Current Overview of Technology and AI in Mental Health
Mental health has long been treated through anti-depressants and Cognitive Behavioural Therapy (CBT), however in a postmodern era, technology is quickly becoming the new frontier in supporting mental health needs.
As an example, AI within Apps downloaded on to smartphones is commonly used to both help diagnose mental health disorders and to help some of the symptoms. Apps can help combat some causes of depression and anxiety such as sleep problems, whereas other apps may give users techniques to identity their worries.
Apps for mental health, although not a new thing, have moved on from merely asking the user questions about how they perceive their sleep patterns to be and how often they are active, and noting thoughts down in an online diary format. Apps and smartphones, through GPS and movement detection can now detect low levels of movement and limited periods of activity, one of the criteria outlined in the Diagnostic and Statistical Manual used to diagnose mental illness. Similarly, apps made my company’s such as Cognito can monitor and analyse a users calling and texting behaviour to see how socially connected they are, another criteria in a number of mental health illnesses such as depression, social anxiety disorder and PTSD. Apps like these can therefore become part of a tool in diagnosing mental health illnesses but also highlighting issues that may not be as noticeable to the user.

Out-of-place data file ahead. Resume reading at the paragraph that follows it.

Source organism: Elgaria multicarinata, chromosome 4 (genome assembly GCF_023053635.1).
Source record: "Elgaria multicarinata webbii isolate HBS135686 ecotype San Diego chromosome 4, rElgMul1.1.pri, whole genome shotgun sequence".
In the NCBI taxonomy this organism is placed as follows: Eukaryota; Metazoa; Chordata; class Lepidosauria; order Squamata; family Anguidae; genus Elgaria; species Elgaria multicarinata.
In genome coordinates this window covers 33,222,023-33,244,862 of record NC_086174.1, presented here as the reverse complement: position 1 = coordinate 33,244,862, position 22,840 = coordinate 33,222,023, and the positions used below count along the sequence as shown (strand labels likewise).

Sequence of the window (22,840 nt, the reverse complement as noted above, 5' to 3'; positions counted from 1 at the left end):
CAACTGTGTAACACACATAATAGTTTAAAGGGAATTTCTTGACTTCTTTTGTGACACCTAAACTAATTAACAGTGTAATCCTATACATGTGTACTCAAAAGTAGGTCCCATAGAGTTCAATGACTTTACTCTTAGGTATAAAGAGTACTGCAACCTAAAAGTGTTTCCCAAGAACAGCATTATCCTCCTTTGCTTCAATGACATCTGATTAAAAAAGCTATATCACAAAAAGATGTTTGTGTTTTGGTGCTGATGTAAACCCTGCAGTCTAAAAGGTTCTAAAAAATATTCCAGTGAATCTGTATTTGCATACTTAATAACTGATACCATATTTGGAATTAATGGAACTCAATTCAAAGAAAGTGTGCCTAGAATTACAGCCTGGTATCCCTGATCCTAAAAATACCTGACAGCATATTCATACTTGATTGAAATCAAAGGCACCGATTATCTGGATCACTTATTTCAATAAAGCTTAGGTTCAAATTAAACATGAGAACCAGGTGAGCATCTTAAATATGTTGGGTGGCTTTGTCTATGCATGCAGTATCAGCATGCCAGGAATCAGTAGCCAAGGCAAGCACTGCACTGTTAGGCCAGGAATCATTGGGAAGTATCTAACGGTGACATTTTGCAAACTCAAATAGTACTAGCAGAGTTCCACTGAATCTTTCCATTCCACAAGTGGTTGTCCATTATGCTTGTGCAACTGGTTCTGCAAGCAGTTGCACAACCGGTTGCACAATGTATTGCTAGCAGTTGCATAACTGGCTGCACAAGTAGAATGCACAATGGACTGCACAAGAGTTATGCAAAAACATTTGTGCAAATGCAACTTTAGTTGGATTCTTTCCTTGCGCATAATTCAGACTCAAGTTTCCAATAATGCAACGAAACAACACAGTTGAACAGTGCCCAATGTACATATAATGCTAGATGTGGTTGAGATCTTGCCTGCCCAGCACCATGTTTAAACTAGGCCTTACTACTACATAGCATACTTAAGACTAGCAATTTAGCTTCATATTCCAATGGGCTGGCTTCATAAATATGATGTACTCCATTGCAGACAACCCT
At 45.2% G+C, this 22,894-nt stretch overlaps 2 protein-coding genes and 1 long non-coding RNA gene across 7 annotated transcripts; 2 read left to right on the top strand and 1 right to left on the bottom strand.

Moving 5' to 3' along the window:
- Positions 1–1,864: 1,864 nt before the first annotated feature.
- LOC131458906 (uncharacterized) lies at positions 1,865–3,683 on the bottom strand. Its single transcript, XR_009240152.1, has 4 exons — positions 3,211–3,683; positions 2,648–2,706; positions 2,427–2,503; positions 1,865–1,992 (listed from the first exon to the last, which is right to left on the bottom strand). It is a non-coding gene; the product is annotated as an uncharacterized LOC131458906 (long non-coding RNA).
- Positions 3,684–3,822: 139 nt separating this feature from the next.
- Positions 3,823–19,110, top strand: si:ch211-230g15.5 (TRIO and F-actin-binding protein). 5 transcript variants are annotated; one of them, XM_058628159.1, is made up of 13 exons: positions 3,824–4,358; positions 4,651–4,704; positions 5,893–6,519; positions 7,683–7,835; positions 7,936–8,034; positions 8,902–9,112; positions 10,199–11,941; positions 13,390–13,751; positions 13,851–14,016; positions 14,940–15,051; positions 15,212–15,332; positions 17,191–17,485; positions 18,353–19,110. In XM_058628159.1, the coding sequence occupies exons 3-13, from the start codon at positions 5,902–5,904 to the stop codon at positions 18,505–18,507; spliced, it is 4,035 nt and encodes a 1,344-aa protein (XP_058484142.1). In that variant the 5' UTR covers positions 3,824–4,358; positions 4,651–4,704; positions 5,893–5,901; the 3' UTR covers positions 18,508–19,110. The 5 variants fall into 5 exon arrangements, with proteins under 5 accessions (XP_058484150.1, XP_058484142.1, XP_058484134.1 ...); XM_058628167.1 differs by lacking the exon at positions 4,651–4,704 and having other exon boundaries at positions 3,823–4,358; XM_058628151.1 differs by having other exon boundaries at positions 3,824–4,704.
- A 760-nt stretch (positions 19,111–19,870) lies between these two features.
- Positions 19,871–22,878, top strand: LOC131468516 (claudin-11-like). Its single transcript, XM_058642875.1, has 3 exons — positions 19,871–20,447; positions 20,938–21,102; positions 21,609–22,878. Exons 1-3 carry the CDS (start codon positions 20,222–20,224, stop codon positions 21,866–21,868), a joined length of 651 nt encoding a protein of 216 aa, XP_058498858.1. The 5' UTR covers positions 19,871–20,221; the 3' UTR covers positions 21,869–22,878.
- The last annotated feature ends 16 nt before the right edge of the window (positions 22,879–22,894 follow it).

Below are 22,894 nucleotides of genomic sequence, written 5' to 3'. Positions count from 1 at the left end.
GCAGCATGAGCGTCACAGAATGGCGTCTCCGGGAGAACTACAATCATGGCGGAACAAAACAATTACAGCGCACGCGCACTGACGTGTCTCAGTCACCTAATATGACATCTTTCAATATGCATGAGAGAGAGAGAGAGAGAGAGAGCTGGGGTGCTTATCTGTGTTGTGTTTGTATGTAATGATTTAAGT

There are issues with the affordability of some apps as many do charge monthly for the use. There is also the issue with accessibility; young people (as part of Generation Z born 1995-2012) are seen to be easier to reach through digital media and technology. However, those from Generation Y, X or before may not be as tech savvy as the digital natives of this generation and are more likely to be untrusting of AI technologies.
The use of technologies is often cited as being a cause for some mental disorders, particularly the use of social media by Generation Z.
Counterintuitively the technology that may be causing the problems might also have a positive outcome and provide part of the cure. Instagram has been named one of the worst social media platforms for mental health; nonetheless, researchers from Harvard University were able to use Instagram posts to detect depression through analysis of which filters are commonly used by a user and face algorithms.
Facebook have recently debuted Woebot, available through Facebook Messenger, as a chatbot for users who may be looking for support to deal with anxiety and depression. Woebot is completely robotic and can be used as little or as much as needed, removing the need to book appointments with therapists (which may only be once a week) by having an online therapist exactly when needed.
It can therefore be questioned as to whether the use of AI/ technology in mental health and care will wholly replace the use of doctors and therapists, or whether this will be used as a supplement to help alongside this care.
Published by Atlantic Speaker Bureau 07 August 2017